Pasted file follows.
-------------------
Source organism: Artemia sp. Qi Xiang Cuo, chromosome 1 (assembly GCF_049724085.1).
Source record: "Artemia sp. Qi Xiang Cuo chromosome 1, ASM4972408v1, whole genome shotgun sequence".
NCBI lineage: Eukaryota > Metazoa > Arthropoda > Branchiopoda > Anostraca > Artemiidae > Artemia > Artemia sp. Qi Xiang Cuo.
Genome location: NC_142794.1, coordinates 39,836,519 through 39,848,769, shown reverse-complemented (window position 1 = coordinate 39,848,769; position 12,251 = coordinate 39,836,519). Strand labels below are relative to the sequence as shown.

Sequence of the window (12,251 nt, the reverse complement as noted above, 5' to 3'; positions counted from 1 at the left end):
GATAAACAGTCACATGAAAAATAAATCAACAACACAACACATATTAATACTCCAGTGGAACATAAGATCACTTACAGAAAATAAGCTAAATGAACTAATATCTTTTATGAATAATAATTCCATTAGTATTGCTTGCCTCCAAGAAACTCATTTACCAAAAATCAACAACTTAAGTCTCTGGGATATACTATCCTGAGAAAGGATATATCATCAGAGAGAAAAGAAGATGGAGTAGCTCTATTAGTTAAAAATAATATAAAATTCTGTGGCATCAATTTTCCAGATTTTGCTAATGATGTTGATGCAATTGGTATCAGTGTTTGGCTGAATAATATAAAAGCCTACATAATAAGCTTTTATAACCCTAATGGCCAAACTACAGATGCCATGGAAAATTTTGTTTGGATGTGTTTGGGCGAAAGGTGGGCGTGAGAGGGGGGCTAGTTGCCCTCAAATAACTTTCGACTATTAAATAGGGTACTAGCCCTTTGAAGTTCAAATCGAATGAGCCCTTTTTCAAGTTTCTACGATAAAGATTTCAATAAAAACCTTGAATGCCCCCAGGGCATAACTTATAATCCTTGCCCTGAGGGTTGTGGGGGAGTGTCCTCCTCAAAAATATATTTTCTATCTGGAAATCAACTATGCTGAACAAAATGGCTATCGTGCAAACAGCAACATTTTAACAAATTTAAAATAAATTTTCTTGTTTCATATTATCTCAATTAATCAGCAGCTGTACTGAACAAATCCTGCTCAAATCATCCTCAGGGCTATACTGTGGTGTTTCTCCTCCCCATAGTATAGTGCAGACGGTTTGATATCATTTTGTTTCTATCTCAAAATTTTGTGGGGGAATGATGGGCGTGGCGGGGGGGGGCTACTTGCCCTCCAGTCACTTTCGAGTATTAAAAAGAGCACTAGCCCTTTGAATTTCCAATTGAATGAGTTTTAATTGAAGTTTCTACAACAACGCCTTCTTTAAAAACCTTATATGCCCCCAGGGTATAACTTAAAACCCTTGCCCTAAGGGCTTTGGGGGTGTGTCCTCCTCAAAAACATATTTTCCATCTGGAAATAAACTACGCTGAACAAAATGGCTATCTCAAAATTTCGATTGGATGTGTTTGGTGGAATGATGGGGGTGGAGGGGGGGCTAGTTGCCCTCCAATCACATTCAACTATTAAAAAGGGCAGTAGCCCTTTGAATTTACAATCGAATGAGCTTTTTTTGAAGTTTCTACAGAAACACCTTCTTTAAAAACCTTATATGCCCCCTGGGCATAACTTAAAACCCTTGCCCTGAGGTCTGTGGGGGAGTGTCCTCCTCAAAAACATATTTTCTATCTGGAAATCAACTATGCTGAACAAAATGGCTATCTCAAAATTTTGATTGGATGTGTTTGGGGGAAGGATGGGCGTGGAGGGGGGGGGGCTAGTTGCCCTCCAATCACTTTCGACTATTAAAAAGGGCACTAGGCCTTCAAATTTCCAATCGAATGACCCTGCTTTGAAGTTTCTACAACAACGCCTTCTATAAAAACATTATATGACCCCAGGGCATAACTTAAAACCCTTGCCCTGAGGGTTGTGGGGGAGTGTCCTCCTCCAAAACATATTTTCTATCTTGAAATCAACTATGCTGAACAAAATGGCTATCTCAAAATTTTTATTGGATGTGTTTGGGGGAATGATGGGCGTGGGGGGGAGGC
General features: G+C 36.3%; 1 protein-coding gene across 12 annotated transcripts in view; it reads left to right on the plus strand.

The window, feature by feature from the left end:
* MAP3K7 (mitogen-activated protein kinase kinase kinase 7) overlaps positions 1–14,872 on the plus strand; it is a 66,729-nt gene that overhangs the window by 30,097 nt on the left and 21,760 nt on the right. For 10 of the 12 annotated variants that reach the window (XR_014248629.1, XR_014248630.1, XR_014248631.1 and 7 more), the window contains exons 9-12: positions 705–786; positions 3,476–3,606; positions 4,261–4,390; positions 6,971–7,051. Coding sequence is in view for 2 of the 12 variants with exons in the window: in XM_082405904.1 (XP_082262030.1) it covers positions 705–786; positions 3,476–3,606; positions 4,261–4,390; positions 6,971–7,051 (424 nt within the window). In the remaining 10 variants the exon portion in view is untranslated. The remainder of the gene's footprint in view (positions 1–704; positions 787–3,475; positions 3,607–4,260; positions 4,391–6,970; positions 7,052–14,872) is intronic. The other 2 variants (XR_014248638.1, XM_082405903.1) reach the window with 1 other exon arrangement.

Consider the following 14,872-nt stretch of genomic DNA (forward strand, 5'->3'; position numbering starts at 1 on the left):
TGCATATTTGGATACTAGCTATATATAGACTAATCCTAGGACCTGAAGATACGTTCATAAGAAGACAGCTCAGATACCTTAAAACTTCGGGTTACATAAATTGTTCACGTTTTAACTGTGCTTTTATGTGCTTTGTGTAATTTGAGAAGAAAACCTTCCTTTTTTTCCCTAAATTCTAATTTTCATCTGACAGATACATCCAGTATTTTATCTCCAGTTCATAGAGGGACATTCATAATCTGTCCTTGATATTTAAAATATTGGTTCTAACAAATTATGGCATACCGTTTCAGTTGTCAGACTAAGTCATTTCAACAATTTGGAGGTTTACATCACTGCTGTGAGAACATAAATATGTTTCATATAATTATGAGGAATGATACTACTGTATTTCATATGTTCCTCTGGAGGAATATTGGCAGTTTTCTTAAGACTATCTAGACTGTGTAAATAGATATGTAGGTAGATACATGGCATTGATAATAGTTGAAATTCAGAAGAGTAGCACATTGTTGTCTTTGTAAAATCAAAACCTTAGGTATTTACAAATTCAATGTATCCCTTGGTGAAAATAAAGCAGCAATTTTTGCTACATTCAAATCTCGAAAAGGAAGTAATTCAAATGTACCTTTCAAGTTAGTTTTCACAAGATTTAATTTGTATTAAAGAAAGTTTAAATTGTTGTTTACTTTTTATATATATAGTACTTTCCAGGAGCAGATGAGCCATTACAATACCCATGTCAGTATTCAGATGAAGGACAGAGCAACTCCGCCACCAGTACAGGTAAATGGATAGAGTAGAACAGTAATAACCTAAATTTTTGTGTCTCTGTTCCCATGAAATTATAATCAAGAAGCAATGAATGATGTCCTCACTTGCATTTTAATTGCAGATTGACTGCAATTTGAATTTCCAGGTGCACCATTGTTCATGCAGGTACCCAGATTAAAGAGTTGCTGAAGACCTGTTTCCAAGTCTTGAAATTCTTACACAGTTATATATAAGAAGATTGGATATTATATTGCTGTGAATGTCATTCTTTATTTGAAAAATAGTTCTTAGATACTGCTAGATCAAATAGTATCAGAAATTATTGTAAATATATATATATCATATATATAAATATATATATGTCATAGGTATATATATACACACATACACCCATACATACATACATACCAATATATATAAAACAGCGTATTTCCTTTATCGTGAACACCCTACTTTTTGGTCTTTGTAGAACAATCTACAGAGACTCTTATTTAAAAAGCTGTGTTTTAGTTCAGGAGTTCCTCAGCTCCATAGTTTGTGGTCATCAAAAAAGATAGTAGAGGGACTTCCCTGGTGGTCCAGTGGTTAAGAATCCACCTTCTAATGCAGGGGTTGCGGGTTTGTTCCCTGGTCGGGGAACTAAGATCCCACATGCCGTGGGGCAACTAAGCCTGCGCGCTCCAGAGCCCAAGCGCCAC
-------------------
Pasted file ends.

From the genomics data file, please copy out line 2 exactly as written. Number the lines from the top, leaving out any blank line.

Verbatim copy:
Source record: "Artemia sp. Qi Xiang Cuo chromosome 1, ASM4972408v1, whole genome shotgun sequence".